This year ETUG is very pleased to welcome 2 distinguished keynote speakers.
Dr. Maren Deepwell
CEO of ALT (Association for Learning Technology), Anthropologist & Open Practitioner
Dr. Maren Deepwell is the chief executive of the Association for Learning Technology (ALT) and works as a Learning Technologist and Anthropologist. She is an Open Practitioner with a special interest in leadership, equality and open education. Working closely with ALT’s Board of Trustees, Maren leads on professional recognition for Learning Technology professionals, including the internationally recognised CMALT framework and works closely with industry incl. edtech startups, with whom she co-authored a community guide. Maren has served as ALT’s CEO since 2012, securing its status as an independent membership body and representing its doubling membership on a international stage.
Maren’s studies in art and anthropology, including a PhD in Anthropology from UCL, have given her an appreciation for the importance of criticality, history and theory and how they inform our understanding of education and technology. She is a fan of new technology, a geek at heart, but not one to embrace innovation unquestioningly.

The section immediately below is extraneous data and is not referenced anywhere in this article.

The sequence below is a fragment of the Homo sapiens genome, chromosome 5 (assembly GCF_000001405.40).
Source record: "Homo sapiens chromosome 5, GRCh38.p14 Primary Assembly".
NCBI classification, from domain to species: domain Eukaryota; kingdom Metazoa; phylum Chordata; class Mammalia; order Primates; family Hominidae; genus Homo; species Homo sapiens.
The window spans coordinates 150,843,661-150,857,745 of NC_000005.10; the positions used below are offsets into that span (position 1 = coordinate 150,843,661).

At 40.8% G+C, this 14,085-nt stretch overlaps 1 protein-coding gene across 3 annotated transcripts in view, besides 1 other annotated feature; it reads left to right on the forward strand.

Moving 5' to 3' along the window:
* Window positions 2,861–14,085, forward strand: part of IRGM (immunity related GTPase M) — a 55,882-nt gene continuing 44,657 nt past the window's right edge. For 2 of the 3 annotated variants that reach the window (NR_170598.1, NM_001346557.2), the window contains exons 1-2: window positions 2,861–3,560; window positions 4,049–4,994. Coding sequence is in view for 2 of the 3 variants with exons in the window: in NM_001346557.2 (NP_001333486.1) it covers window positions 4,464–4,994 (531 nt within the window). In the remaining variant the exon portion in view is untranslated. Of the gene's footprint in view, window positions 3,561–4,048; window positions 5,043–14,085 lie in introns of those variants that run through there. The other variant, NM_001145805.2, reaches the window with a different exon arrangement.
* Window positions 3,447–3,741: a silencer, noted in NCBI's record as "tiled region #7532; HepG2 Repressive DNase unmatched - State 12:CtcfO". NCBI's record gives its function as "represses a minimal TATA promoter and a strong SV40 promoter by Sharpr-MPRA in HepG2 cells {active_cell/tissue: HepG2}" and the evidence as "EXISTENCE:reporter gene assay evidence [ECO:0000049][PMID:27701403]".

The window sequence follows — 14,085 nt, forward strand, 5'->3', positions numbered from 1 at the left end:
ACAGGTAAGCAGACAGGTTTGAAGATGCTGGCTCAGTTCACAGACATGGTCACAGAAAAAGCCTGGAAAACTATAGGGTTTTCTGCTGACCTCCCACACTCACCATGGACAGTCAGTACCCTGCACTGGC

Follow @marendeepwell on Twitter, or find out more about Maren’s and ALT’s work. Watch a video interview with Maren previewing her ETUG keynote talk.
Dr. Malcolm Brown
Director of Learning Initiatives, EDUCAUSE
Joining EDUCAUSE in 2009, Dr. Malcolm Brown is Director of Learning Initiatives. In that role, he has initiated major EDUCAUSE Learning Initiative (ELI) undertakings such as its Leading Academic Transformationcommunity of practice, the Learning Space Rating System, and the annual Key Issues survey. He oversees the 7 Things You Should Know About publication and the Transforming Higher Ed blog.
He also sits on the board of directors of IMS Global, and has been on the Advisory board for the Horizon Report since its inception in 2004 and served as Chair of Board of the New Media Consortium.
Prior to coming to EDUCAUSE, he was the Director of Academic Computing at Dartmouth College, overseeing a team active in instructional technology, research computing, classroom technology, and pedagogical innovation. Malcolm holds a pair of BA degrees from UC Santa Cruz; studied in Freiburg, Germany, on Fulbright scholarships; and has a PhD in German Studies from Stanford University.